A bunch of hugely simple questions :
why type the reference string? why not type that to which it
refers/points? I ask because one could be marking up a string that is not
in itself a URL
> > <rs type="url" key="FOO">
> > Where FOO can be looked up somehow in the header, without use of poxy
> > entities.
Why use the header and not say <gi>back</gi> or <gi>front</gi> which could
be a <gi>tei.2</gi> in a <gi>tei.Corpus</gi> ? Didn't someone intimate in
this thread (Peter, I believe) that they wanted to separate out the
logical from the physical designators?
> If I understand you correctly, in the header I'll have something like
> <xptr url="foo-url" id="foo"/>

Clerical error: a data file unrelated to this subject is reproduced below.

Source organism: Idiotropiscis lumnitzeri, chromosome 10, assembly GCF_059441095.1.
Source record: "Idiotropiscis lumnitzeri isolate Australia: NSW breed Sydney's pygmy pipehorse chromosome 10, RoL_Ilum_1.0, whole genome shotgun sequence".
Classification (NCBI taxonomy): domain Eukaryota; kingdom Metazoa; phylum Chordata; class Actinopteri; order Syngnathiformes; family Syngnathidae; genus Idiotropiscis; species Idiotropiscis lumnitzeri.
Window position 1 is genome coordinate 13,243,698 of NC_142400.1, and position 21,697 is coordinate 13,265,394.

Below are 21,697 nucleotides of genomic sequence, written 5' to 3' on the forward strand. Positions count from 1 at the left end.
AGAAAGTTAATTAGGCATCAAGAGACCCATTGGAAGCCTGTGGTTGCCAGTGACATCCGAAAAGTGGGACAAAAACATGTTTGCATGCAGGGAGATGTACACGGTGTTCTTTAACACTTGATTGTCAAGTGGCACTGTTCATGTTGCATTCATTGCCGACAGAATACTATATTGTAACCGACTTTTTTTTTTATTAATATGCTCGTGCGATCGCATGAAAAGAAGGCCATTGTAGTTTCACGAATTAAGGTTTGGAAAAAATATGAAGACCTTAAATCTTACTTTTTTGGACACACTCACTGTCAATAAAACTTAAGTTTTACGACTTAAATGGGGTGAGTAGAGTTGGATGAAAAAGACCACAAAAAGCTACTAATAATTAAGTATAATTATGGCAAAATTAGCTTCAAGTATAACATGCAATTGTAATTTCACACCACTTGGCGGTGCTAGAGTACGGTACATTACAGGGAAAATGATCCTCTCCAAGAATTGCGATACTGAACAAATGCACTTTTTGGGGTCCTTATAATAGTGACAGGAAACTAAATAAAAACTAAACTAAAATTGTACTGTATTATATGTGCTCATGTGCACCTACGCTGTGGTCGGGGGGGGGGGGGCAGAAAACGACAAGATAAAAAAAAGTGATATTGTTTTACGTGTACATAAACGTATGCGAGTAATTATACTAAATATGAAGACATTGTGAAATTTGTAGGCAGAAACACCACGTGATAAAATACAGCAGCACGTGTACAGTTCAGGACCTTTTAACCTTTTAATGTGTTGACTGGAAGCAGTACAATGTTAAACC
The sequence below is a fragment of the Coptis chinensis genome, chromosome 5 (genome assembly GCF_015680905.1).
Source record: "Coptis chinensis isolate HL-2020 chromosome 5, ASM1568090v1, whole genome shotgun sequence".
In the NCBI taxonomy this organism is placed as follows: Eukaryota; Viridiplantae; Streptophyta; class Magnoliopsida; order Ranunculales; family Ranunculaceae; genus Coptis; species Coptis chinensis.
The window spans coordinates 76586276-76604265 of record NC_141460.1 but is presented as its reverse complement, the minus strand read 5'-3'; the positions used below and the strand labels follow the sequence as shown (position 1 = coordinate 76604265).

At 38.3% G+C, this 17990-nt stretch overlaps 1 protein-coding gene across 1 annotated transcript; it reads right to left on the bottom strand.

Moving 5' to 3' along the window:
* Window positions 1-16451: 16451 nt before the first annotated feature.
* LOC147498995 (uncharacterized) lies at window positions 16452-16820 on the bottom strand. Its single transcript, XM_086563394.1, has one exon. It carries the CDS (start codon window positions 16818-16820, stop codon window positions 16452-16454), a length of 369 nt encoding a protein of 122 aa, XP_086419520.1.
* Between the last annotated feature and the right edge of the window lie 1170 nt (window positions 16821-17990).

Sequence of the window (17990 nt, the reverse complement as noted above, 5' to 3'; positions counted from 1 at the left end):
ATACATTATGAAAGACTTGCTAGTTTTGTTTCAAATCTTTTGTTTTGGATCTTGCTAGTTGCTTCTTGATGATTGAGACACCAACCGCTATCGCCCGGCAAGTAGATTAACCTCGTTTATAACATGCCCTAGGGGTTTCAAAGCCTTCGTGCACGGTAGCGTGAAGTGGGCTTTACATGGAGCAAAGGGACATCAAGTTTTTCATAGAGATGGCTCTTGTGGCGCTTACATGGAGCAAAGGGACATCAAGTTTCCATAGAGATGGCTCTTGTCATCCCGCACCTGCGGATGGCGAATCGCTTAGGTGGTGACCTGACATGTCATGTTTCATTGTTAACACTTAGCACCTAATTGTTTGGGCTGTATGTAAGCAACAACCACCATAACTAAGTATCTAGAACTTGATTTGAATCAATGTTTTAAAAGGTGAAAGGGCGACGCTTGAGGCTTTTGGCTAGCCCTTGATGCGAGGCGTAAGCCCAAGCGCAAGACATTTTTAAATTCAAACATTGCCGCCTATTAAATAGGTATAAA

> while in the text using
> <rs type="url" key="foo" from="id(...)">
> This seems all right. The 'from="id(...)"' is not the most beautiful of
> markup constructs, but we'll need something with its functionality to
> achieve the purpose of defining the url only once but using it repeatedly.
Is there a difference between "defining" a URL and pointing to a location
in a file that houses a URL? Am I correct in believing that it is not
necessary to modify the DTD so that the <attr>key</attr> could be typed as
IDREF and thereby formalize the relation to the value of the
<attr>ID</attr> (and thereby ensure that upon validation that no
<attr>key</attr> values did not match some <attr>id</attr> value?
What are the advantages of the proposed approach over one built upon :
<gi>ref</gi> with <attr>target</attr>
when the target value is of type IDREF and points to the ID value of an
element that houses the targetted URL?
Francois Lachance, Scholar-at-large
mnemonic is to analytic
mimetic is to synthetic